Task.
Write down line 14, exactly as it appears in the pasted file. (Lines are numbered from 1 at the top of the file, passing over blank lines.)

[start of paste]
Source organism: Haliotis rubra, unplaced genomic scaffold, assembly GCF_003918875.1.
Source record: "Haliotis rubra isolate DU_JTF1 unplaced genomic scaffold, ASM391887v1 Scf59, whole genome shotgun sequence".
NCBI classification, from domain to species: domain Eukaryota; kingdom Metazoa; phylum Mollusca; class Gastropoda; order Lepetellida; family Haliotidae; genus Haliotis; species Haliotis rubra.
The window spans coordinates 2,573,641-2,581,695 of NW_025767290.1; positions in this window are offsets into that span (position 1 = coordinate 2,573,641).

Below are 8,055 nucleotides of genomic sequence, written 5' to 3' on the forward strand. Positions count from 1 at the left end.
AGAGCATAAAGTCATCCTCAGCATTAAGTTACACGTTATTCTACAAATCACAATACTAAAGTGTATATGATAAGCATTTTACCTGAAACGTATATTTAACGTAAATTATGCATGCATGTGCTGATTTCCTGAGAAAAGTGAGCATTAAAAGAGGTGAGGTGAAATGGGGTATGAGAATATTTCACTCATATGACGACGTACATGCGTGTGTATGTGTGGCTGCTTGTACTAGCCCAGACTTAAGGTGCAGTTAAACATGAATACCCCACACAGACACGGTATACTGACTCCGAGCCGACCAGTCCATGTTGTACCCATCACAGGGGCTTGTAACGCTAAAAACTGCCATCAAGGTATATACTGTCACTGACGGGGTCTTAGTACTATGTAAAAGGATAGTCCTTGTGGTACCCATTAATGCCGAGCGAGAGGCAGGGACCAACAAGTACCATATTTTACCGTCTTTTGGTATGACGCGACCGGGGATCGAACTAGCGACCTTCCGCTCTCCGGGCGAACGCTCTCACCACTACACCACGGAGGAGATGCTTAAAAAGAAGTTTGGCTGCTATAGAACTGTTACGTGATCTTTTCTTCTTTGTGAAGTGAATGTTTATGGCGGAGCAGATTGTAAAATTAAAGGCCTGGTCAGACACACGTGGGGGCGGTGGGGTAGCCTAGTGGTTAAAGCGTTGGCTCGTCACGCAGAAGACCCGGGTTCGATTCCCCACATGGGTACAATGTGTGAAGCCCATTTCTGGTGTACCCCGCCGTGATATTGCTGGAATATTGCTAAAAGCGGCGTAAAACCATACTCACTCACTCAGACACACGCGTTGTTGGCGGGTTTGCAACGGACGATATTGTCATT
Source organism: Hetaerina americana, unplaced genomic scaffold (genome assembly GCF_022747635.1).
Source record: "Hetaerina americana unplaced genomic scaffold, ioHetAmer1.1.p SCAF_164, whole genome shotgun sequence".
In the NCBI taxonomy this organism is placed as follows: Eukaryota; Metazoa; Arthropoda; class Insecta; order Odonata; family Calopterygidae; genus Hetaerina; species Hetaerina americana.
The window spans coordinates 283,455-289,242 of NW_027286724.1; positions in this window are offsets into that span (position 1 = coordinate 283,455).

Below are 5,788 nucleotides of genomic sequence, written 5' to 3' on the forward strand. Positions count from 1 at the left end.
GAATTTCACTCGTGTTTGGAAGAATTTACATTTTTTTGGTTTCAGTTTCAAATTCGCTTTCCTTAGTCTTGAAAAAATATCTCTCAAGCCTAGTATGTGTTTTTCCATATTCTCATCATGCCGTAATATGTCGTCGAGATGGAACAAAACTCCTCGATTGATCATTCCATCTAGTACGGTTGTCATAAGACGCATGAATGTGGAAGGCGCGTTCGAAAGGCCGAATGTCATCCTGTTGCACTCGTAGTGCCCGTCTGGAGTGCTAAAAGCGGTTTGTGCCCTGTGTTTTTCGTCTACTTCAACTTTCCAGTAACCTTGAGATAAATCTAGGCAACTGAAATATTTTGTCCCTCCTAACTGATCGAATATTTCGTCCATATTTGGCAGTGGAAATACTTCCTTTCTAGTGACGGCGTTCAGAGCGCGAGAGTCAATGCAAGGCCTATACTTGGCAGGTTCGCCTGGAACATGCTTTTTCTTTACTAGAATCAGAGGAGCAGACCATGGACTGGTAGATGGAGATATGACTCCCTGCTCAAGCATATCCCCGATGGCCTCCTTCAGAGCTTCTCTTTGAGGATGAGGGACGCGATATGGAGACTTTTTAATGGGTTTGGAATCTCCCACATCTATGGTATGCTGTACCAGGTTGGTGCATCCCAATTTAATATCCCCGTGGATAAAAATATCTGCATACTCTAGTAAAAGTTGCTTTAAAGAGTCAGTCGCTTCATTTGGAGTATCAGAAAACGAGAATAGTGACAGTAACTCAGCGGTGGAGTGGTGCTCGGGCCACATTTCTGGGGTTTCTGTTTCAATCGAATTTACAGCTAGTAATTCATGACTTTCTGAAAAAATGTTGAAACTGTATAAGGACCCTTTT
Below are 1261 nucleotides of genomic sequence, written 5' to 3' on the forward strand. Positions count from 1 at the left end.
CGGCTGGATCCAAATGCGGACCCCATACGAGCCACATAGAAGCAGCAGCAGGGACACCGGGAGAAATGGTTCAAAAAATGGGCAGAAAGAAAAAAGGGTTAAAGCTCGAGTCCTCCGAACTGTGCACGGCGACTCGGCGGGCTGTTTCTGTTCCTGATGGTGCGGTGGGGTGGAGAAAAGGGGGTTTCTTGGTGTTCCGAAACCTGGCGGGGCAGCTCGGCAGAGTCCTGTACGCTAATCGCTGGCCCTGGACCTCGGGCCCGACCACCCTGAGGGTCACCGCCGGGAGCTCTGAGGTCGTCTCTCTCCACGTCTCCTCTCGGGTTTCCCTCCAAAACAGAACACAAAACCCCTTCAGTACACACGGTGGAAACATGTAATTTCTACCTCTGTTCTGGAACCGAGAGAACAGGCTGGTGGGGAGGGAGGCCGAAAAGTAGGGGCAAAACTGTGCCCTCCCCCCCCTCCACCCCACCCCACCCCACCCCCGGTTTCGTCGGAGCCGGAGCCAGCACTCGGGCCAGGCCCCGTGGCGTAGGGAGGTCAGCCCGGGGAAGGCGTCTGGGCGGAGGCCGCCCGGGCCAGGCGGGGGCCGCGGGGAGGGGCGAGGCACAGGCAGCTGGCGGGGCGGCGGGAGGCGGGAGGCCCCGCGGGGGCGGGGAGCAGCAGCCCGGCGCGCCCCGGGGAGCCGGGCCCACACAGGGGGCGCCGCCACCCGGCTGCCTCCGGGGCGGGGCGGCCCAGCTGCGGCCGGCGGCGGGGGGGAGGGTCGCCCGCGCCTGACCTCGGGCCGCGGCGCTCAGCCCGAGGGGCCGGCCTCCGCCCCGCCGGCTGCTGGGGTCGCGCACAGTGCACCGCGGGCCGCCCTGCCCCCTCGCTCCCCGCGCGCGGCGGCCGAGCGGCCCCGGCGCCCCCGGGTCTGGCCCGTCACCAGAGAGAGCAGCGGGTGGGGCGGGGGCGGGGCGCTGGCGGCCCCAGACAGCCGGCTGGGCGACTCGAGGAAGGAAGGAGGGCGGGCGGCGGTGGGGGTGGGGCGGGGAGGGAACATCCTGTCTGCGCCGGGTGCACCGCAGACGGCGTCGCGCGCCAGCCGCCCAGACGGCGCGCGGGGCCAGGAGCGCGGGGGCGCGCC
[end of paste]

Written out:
CGGCTGGATCCAAATGCGGACCCCATACGAGCCACATAGAAGCAGCAGCAGGGACACCGGGAGAAATGGTTCAAAAAATGGGCAGAAAGAAAAAAGGGTTAAAGCTCGAGTCCTCCGAACTGTGCACGGCGACTCGGCGGGCTGTTTCTGTTCCTGATGGTGCGGTGGGGTGGAGAAAAGGGGGTTTCTTGGTGTTCCGAAACCTGGCGGGGCAGCTCGGCAGAGTCCTGTACGCTAATCGCTGGCCCTGGACCTCGGGCCCGACCACCCTGAGGGTCACCGCCGGGAGCTCTGAGGTCGTCTCTCTCCACGTCTCCTCTCGGGTTTCCCTCCAAAACAGAACACAAAACCCCTTCAGTACACACGGTGGAAACATGTAATTTCTACCTCTGTTCTGGAACCGAGAGAACAGGCTGGTGGGGAGGGAGGCCGAAAAGTAGGGGCAAAACTGTGCCCTCCCCCCCCTCCACCCCACCCCACCCCACCCCCGGTTTCGTCGGAGCCGGAGCCAGCACTCGGGCCAGGCCCCGTGGCGTAGGGAGGTCAGCCCGGGGAAGGCGTCTGGGCGGAGGCCGCCCGGGCCAGGCGGGGGCCGCGGGGAGGGGCGAGGCACAGGCAGCTGGCGGGGCGGCGGGAGGCGGGAGGCCCCGCGGGGGCGGGGAGCAGCAGCCCGGCGCGCCCCGGGGAGCCGGGCCCACACAGGGGGCGCCGCCACCCGGCTGCCTCCGGGGCGGGGCGGCCCAGCTGCGGCCGGCGGCGGGGGGGAGGGTCGCCCGCGCCTGACCTCGGGCCGCGGCGCTCAGCCCGAGGGGCCGGCCTCCGCCCCGCCGGCTGCTGGGGTCGCGCACAGTGCACCGCGGGCCGCCCTGCCCCCTCGCTCCCCGCGCGCGGCGGCCGAGCGGCCCCGGCGCCCCCGGGTCTGGCCCGTCACCAGAGAGAGCAGCGGGTGGGGCGGGGGCGGGGCGCTGGCGGCCCCAGACAGCCGGCTGGGCGACTCGAGGAAGGAAGGAGGGCGGGCGGCGGTGGGGGTGGGGCGGGGAGGGAACATCCTGTCTGCGCCGGGTGCACCGCAGACGGCGTCGCGCGCCAGCCGCCCAGACGGCGCGCGGGGCCAGGAGCGCGGGGGCGCGCC